Government representatives approved on Friday a European Commission proposal to impose a near-total ban on three neonicotinoid pesticides that have been linked to drastic falls in populations of bees

Brussels, 27th April – Today, Member States have backed the proposal from the European Commission to ban all outdoor uses of 3 bee-killing neonicotinoids. By the end of the year, imidacloprid, clothianidin and thiamethoxam insecticides will finally disappear from our environment for the sake of our bees. PAN Europe warmly welcomes the European Commission’s steadiness in resisting to several Member States and the agroindustry that favour unsustainable practices in conventional farming.

A quarter of a century after being approved, neonicotinoids will be banned within a few months. EU Member States were requested to vote today on the proposal from the European Commission to ban all outdoor uses of 3 bee-killing neonicotinoids.

Since their approval at EU-level in the 90’s, neonicotinoids have been largely proven to harm honey bees, other pollinators and the environment as a whole. Several studies also indicate toxicity on human health.

After years of battle from beekeepers and environmentalists, the European Commission restricted the use of 3 highly bee-toxic neonicotinoids in 2013. Imidacloprid, clothianidin and thiamethoxam were then banned on bee-attractive crops.

Since then, evidence showed that even application of neonicotinoids on non-bee-attractive crops led to exposure of bees as these substances are highly persistent in the environment. In the meantime, the European Food Safety Authority (EFSA) published a series of reports highlighting that there is no safe use for bees for these 3 insecticides. Based on EFSA’s conclusions, DG Sante sent to the Member States a proposal to ban all outdoor uses for these 3 substances in March 2017. Another EFSA report from February 2018 has permitted DG Sante to speed up the process and to ask Member States to vote on its proposal today.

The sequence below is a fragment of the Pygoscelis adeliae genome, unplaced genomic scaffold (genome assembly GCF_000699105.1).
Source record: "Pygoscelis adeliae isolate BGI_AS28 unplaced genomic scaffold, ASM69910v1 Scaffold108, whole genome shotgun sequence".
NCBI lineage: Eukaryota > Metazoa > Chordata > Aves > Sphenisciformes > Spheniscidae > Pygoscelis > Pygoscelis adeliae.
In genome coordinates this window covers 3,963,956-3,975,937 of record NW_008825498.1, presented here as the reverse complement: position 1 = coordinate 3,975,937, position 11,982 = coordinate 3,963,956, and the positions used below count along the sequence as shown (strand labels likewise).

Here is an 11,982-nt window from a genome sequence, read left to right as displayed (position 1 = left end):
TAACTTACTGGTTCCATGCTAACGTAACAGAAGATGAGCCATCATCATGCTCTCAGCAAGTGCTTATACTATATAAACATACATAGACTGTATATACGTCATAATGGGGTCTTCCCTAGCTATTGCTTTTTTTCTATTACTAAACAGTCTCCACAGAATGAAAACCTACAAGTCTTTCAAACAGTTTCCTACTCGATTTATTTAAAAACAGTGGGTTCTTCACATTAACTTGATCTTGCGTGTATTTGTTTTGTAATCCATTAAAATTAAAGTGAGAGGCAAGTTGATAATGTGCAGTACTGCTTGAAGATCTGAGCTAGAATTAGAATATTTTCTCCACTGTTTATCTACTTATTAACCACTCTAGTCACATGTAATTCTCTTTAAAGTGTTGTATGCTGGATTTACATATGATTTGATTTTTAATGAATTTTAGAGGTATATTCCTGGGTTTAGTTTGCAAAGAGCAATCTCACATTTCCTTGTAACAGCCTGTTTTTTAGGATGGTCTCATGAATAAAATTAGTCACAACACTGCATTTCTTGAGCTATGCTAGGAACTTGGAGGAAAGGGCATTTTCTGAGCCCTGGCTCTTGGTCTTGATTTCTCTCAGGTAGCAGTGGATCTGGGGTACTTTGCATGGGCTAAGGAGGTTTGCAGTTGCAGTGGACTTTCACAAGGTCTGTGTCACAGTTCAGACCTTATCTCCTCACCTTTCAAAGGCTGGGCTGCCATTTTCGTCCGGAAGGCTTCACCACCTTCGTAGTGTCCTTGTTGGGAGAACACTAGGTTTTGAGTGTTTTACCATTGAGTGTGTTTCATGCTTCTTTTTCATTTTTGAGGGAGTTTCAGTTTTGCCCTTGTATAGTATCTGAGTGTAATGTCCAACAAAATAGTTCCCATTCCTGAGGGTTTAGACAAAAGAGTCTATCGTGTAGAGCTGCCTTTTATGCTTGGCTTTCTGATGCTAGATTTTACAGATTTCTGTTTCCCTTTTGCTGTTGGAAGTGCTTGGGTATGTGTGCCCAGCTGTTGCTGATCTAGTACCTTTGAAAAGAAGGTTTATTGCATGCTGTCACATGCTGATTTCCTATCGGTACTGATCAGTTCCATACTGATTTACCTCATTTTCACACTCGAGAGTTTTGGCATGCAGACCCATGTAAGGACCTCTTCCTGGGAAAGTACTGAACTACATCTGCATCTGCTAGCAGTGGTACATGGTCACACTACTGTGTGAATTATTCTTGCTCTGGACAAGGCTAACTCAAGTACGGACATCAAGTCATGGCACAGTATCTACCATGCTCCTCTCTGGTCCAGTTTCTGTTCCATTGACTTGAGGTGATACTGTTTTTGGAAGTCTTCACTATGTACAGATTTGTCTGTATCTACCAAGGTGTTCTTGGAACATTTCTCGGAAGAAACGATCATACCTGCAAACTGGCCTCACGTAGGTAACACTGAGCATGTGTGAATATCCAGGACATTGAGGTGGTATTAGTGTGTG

Martin Dermine, PAN Europe’s Health and Environment Policy Officer said:

‘Authorising neonicotinoids during a quarter of a century was a mistake and led to an environmental disaster. Today’s vote is historic. A majority of Member States gave a clear signal that our agriculture needs transition. Using bee-killing pesticides cannot be allowed anymore and only sustainable practices should be used to produce our food’.

PAN Europe is a member of the Save the Bees Coalition, a coalition gathering more than 100 EU NGOs that acted at EU and national levels to obtain today’s ban.  Reference.

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Réautorisation du Glyphosate

“La toxicité aiguë du glyphosate est très nettement moins élevée que celle de produits plus courants comme la caféine ou le sel de table” ~Monsanto~

Très attendu, le vote n’a finalement pas eu lieu le mercredi 25 octobre 2017, pour décider des conditions de renouvellement de la licence du glyphosate, herbicide controversé.

La Commission européenne, qui a proposé de renouveler son autorisation pour une durée de cinq à sept ans, a fait savoir qu’elle allait “réfléchir” après avoir pris note des positions des différentes délégations, précisant qu’une nouvelle date de réunion serait fixée “sous peu”. La proposition initiale de la Commission, faite l’été dernier, portait sur une période de réautorisation de dix ans.

Dessin via telerama newsletter.

2018 measures to avoid valproate exposure in pregnancy recommended by the European Medicines Agency

PRAC new restrictions on valproate use; pregnancy prevention programme to be put in place

The European Medicines Agency’s experts in medicines safety, the Pharmacovigilance Risk Assessment Committee (PRAC) are recommending new measures to avoid exposure of babies to valproate medicines in the womb. Babies exposed are at risk of malformations and developmental problems.

Main measures recommended by the PRAC

Where licensed for migraine or bipolar disorder

  • In pregnancy – valproate must not be used.
  • In female patients from the time they become able to have children – valproate must not be used unless the conditions of a new pregnancy prevention programme (see below) are met.

For epilepsy

  • In pregnancy – valproate must not be used. However it is recognised that for some women with epilepsy it may not be possible to stop valproate and they may have to continue treatment (with appropriate specialist care) in pregnancy.
  • In female patients from the time they become able to have children – valproate must not be used unless the conditions of the new pregnancy prevention programme are met.

Drugs Packaging

  • The PRAC has also recommended that the outer packaging of all valproate medicines must include a visual warning about the risks in pregnancy. In addition to boxed text, this may include a symbol/pictogram, with the details to be adapted at national level.
  • A patient reminder card will also be attached to the outer package for pharmacists to discuss with the patient each time the medicine is dispensed.
  • Companies that market valproate should also provide updated educational materials in the form of guides for healthcare professionals and patients.

New valproate pregnancy prevention programme